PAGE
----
Taught Napping

By Scott LaFee

June 26, 2019 5 min read

Exhausted parents and teachers have long insisted that naps are beneficial — for the kids, too. Now they've got some empirical evidence to back them up. A new University of California, Irvine study of nearly 3,000 middle schoolers found a correlation between midday napping and greater happiness, improved self-control, fewer behavioral problems and higher IQ.

"Children who napped three or more times per week benefit from a 7.6% increase in academic performance in Grade 6," said one study author. "How many kids at school would not want their scores to go up by 7.6 points out of 100?"

That's a question worth sleeping on.

The Other Blight Meat

A study published in the American Journal of Clinical Nutrition reports that, contrary to popular belief, consuming white meat, such as poultry, results in similar high levels of blood cholesterol compared to consuming red meat, such as beef.

The study did not look at fish consumption but did note that plant proteins did not produce the same negative effect as the meats.

Get Me That, Stat!

By the year 2040, according to one industry report, 60% of the "meat" consumed in the world will not come dead animals but rather came from plant-based products or was grown in vats.

Doc Talk

Zebra: A term for the tendency of young doctors to make rare diagnoses. It derives from Dr. Theodore Woodward, who in the 1940s reportedly told medical students, "Don't look for zebras on Greene Street." That quote morphed into "When you hear hoofbeats behind you, don't expect to see a zebra," meaning don't look for a more exotic diagnosis when there's a more routine, ordinary explanation.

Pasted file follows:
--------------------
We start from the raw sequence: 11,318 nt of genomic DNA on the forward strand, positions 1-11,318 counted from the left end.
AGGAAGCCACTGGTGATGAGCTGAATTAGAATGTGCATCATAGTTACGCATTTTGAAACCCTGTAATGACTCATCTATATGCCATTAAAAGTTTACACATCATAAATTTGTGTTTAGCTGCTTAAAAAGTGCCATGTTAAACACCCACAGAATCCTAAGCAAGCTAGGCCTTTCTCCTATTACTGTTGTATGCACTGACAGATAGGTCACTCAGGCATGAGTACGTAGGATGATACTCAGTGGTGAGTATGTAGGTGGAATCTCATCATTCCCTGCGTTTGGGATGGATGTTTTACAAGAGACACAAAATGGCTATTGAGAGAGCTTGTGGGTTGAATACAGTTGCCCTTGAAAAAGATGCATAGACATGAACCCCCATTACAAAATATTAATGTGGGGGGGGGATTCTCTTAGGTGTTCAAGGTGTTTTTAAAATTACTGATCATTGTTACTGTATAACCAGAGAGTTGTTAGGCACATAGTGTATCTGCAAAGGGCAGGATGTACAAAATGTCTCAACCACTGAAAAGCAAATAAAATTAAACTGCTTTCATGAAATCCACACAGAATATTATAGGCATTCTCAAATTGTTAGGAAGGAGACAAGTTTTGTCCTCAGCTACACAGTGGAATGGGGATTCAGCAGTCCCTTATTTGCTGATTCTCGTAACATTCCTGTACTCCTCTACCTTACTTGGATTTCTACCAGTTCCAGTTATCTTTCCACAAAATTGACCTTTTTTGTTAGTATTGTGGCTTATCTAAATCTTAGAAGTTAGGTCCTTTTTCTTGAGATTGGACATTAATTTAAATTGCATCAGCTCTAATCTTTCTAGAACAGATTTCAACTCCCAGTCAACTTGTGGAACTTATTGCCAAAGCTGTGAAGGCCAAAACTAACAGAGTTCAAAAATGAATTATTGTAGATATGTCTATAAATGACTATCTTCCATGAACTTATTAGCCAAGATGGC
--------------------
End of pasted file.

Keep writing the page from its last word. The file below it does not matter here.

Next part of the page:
Mania of the Week

Pteridomania: Obsession with ferns

Never Say 'Diet'

The Major League Eating record for ice cream sandwiches is 25.5 in six minutes, held by Joey Chestnut. Warning: Most of these records are held by professional eaters, the rest by people who really should find something better to do.

Best Medicine

A patient at a medical clinic filled out a form. After "Name" and "Address," the next question was "Nearest Relative."

The patient wrote "walking distance."


"I love sleep. My life has the tendency to fall apart when I'm awake, you know?" — Author Ernest Hemingway (1899-1961)

Medical History

This week in 1924, a tuberculosis vaccine was developed by Albert Calmette and Alphonse Guerin. The vaccine is rarely used in the United States, where the disease is rare and declining in cases (most of which involve non-U.S.-born persons), but the vaccine is widely employed elsewhere in the world where the disease is endemic. TB kills more people in the world each year than any other infectious disease, with approximately 10 million infections and 1.8 million deaths.

Ig Nobel Apprised

The Ig Nobel Prizes celebrate achievements that make people laugh and then think — a look at real science that's hard to take seriously and even harder to ignore.

In 2003, the Ig Nobel Prize in psychology went to researchers at Stanford University and the University of Rome for their discerning report: "Politicians' Uniquely Simple Personalities."

Med School

Q: How many kinds of tonsils do you have?

A: If you think the question suggests more than one, you're right. People actually have four kinds: the palatine tonsils visible at the back of the throat, the lingual tonsil at the base of the tongue, tubal tonsils and the adenoid tonsil (often just called the adenoid). Collectively, they form what's known as Waldeyer's ring: a barrier of specialized tissue designed to detect and block inhaled or ingested pathogens before they enter the body.


"In." — Headstone of actor Jack Lemmon (1925-2001), who instructed that his marker contain only his name and one simple word.

To find out more about Scott LaFee and read features by other Creators Syndicate writers and cartoonists, visit the Creators Syndicate website at www.creators.com.

Photo credit: artbyrandy at Pixabay

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